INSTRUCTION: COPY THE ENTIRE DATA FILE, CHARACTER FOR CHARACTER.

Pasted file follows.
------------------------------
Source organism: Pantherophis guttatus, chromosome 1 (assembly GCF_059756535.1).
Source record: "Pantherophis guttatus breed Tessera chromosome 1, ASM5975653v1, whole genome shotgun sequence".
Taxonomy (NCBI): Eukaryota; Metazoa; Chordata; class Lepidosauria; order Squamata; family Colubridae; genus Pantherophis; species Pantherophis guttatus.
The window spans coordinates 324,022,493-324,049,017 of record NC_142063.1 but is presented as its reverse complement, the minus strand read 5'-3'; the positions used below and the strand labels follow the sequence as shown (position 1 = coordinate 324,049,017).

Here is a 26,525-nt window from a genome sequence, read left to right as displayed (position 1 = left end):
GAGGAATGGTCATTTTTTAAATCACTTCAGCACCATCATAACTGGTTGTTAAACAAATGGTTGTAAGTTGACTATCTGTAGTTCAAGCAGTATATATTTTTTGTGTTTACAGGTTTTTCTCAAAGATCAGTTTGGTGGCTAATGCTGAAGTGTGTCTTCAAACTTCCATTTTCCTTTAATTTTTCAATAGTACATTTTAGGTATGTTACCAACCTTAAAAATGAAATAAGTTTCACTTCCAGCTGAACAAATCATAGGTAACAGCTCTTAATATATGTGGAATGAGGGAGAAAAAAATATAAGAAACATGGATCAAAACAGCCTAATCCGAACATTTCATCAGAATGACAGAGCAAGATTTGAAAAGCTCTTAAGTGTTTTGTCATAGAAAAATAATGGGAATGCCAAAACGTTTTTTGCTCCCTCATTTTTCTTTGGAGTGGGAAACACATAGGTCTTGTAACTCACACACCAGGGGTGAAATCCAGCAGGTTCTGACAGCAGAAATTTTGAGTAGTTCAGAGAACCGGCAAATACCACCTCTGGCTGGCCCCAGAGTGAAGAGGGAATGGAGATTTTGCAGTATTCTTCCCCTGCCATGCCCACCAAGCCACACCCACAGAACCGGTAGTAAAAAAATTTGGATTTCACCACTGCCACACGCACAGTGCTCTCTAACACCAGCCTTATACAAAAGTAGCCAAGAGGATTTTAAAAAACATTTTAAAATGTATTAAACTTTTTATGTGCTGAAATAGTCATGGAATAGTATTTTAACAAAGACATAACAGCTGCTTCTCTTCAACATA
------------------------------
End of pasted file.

Source organism: Pantherophis guttatus, chromosome 1 (assembly GCF_059756535.1).
Source record: "Pantherophis guttatus breed Tessera chromosome 1, ASM5975653v1, whole genome shotgun sequence".
Taxonomy (NCBI): Eukaryota; Metazoa; Chordata; class Lepidosauria; order Squamata; family Colubridae; genus Pantherophis; species Pantherophis guttatus.
The window spans coordinates 324,022,493-324,049,017 of record NC_142063.1 but is presented as its reverse complement, the minus strand read 5'-3'; the positions used below and the strand labels follow the sequence as shown (position 1 = coordinate 324,049,017).

Here is a 26,525-nt window from a genome sequence, read left to right as displayed (position 1 = left end):
GAGGAATGGTCATTTTTTAAATCACTTCAGCACCATCATAACTGGTTGTTAAACAAATGGTTGTAAGTTGACTATCTGTAGTTCAAGCAGTATATATTTTTTGTGTTTACAGGTTTTTCTCAAAGATCAGTTTGGTGGCTAATGCTGAAGTGTGTCTTCAAACTTCCATTTTCCTTTAATTTTTCAATAGTACATTTTAGGTATGTTACCAACCTTAAAAATGAAATAAGTTTCACTTCCAGCTGAACAAATCATAGGTAACAGCTCTTAATATATGTGGAATGAGGGAGAAAAAAATATAAGAAACATGGATCAAAACAGCCTAATCCGAACATTTCATCAGAATGACAGAGCAAGATTTGAAAAGCTCTTAAGTGTTTTGTCATAGAAAAATAATGGGAATGCCAAAACGTTTTTTGCTCCCTCATTTTTCTTTGGAGTGGGAAACACATAGGTCTTGTAACTCACACACCAGGGGTGAAATCCAGCAGGTTCTGACAGCAGAAATTTTGAGTAGTTCAGAGAACCGGCAAATACCACCTCTGGCTGGCCCCAGAGTGAAGAGGGAATGGAGATTTTGCAGTATTCTTCCCCTGCCATGCCCACCAAGCCACACCCACAGAACCGGTAGTAAAAAAATTTGGATTTCACCACTGCCACACGCACAGTGCTCTCTAACACCAGCCTTATACAAAAGTAGCCAAGAGGATTTTAAAAAACATTTTAAAATGTATTAAACTTTTTATGTGCTGAAATAGTCATGGAATAGTATTTTAACAAAGACATAACAGCTGCTTCTCTTCAACATA